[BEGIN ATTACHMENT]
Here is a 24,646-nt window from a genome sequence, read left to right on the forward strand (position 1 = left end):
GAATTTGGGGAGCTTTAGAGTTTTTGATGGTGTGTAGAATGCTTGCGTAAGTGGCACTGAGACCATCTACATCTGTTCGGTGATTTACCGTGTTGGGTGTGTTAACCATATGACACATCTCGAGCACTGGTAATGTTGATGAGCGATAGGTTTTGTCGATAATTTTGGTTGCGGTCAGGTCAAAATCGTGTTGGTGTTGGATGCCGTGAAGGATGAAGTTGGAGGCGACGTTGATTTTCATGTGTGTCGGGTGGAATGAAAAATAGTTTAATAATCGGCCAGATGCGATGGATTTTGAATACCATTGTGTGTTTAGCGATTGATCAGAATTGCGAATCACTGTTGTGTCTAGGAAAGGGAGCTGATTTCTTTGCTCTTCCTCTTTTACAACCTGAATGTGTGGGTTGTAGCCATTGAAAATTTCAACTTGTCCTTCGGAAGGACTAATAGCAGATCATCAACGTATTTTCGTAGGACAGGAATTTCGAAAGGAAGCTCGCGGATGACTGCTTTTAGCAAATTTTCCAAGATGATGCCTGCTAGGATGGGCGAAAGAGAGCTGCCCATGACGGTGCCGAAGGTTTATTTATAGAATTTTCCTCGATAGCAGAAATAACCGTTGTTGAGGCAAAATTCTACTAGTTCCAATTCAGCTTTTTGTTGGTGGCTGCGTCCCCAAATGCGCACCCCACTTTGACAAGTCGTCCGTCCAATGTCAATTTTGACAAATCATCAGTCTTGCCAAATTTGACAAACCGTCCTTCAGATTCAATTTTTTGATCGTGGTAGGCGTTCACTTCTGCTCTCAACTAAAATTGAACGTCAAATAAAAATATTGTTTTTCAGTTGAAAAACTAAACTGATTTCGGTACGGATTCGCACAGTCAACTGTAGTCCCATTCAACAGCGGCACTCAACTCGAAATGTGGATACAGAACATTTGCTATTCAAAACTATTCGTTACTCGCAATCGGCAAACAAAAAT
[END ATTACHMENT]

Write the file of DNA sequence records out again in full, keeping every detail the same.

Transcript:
Here is a 24,646-nt window from a genome sequence, read left to right on the forward strand (position 1 = left end):
GAATTTGGGGAGCTTTAGAGTTTTTGATGGTGTGTAGAATGCTTGCGTAAGTGGCACTGAGACCATCTACATCTGTTCGGTGATTTACCGTGTTGGGTGTGTTAACCATATGACACATCTCGAGCACTGGTAATGTTGATGAGCGATAGGTTTTGTCGATAATTTTGGTTGCGGTCAGGTCAAAATCGTGTTGGTGTTGGATGCCGTGAAGGATGAAGTTGGAGGCGACGTTGATTTTCATGTGTGTCGGGTGGAATGAAAAATAGTTTAATAATCGGCCAGATGCGATGGATTTTGAATACCATTGTGTGTTTAGCGATTGATCAGAATTGCGAATCACTGTTGTGTCTAGGAAAGGGAGCTGATTTCTTTGCTCTTCCTCTTTTACAACCTGAATGTGTGGGTTGTAGCCATTGAAAATTTCAACTTGTCCTTCGGAAGGACTAATAGCAGATCATCAACGTATTTTCGTAGGACAGGAATTTCGAAAGGAAGCTCGCGGATGACTGCTTTTAGCAAATTTTCCAAGATGATGCCTGCTAGGATGGGCGAAAGAGAGCTGCCCATGACGGTGCCGAAGGTTTATTTATAGAATTTTCCTCGATAGCAGAAATAACCGTTGTTGAGGCAAAATTCTACTAGTTCCAATTCAGCTTTTTGTTGGTGGCTGCGTCCCCAAATGCGCACCCCACTTTGACAAGTCGTCCGTCCAATGTCAATTTTGACAAATCATCAGTCTTGCCAAATTTGACAAACCGTCCTTCAGATTCAATTTTTTGATCGTGGTAGGCGTTCACTTCTGCTCTCAACTAAAATTGAACGTCAAATAAAAATATTGTTTTTCAGTTGAAAAACTAAACTGATTTCGGTACGGATTCGCACAGTCAACTGTAGTCCCATTCAACAGCGGCACTCAACTCGAAATGTGGATACAGAACATTTGCTATTCAAAACTATTCGTTACTCGCAATCGGCAAACAAAAAT